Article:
“If the court approves the proposed consent decree and settlement, it will be a great outcome for the health of the Penobscot River and the people who live along it,” said Jesse Graham, co-director of the Maine People’s Alliance. “We look forward to participating in whatever process the court establishes to determine whether to approve this settlement and will continue to advocate for cleaning up the river.”

Nancy Marks, senior litigation counsel for the Natural Resource Defense Council, called the proposed settlement “a major milestone in the fight to clean up toxic mercury pollution.”

read more

“If approved by the court, this settlement will turn the page on more than two decades of litigation and start a new chapter of cooperative work to accelerate the recovery of the Penobscot River estuary,” she said.

Mallinckrodt, through its attorneys, said that it was looking forward to a public hearing on the settlement and the opportunity to show that it is fair and reasonable and serves the public interest, the legal standard for the judge approving it.

“The parties, after thorough and thoughtful settlement discussions, have reached equitable settlement agreement terms,” the company said. “We believe that these terms will deliver measurable benefits, mitigate risk wisely and promote a healthy, vibrant future for the Penobscot River and its surrounding communities.”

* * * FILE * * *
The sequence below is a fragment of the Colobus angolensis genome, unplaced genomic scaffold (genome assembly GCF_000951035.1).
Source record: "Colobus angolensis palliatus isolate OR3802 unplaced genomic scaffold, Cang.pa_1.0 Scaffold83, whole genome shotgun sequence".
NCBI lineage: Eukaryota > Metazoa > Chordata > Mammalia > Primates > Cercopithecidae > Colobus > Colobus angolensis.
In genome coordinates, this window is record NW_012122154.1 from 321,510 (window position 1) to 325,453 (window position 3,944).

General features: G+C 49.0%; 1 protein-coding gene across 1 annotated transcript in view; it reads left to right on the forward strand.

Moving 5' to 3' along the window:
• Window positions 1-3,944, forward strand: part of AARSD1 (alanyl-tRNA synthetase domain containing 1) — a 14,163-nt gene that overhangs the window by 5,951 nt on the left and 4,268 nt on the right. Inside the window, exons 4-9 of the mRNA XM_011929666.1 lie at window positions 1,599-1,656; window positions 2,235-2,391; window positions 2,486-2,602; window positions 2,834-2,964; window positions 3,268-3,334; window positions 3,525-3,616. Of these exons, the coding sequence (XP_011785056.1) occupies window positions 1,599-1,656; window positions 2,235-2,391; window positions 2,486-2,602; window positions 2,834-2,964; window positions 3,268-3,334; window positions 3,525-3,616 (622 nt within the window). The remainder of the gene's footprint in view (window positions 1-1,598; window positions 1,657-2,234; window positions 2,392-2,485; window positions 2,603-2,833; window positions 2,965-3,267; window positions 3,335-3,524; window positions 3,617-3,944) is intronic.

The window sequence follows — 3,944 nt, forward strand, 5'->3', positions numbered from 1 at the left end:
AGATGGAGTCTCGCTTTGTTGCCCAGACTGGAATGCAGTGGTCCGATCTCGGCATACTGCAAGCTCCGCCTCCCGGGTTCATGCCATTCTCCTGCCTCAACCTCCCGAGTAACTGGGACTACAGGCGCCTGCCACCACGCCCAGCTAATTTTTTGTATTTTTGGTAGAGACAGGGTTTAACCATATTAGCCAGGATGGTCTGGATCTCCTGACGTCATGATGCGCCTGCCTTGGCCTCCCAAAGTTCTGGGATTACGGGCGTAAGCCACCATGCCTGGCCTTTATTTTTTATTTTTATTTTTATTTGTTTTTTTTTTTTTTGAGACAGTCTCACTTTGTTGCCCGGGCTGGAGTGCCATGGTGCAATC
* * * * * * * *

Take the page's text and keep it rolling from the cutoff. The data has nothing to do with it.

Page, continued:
Going forward, an independent trustee, Boston-based Greenfield Environmental Trust Group, will determine and direct cleanup activities, which would require local, state and federal permitting.

The settlement calls for:

— At least $50 million to be spent on capping mercury-contaminated sediment with clean sediment.

— At least $70 million for removing contaminated sediment and wood waste that have been trapped in the estuary by tides and currents.

— $30 million for cleaning in the region that includes the Orland River and the channel east of Verona Island.

— $20 million for future projects that benefit the environment in communities affected by the mercury contamination.

— $10 million to monitor mercury levels and water and wildlife in the area for 30 to 45 years.

Leaving the accumulated mercury as it is would mean waiting several more decades for the pollution levels in the river and adjacent waterbodies to decrease enough to be considered safe.

The pollution has led the state multiple times over the years to issue warnings to hunters and lobstermen about potential mercury contamination.

The build-up of mercury in Mendell Marsh — a 668-acre tidal wetland that branches off the west bank of the Penobscot River between Frankfort and Prospect — prompted the state in 2011 to issue a health advisory about eating waterfowl hunted along the river between Orrington and Verona Island.

Three years later, state fisheries officials banned the harvest of lobster and crab between Orrington and Fort Point in Stockton Springs. In 2016, the ban was extended farther south, to the southern tip of Cape Jellison on the western side of the river and to Perkins Point in Castine on the eastern side.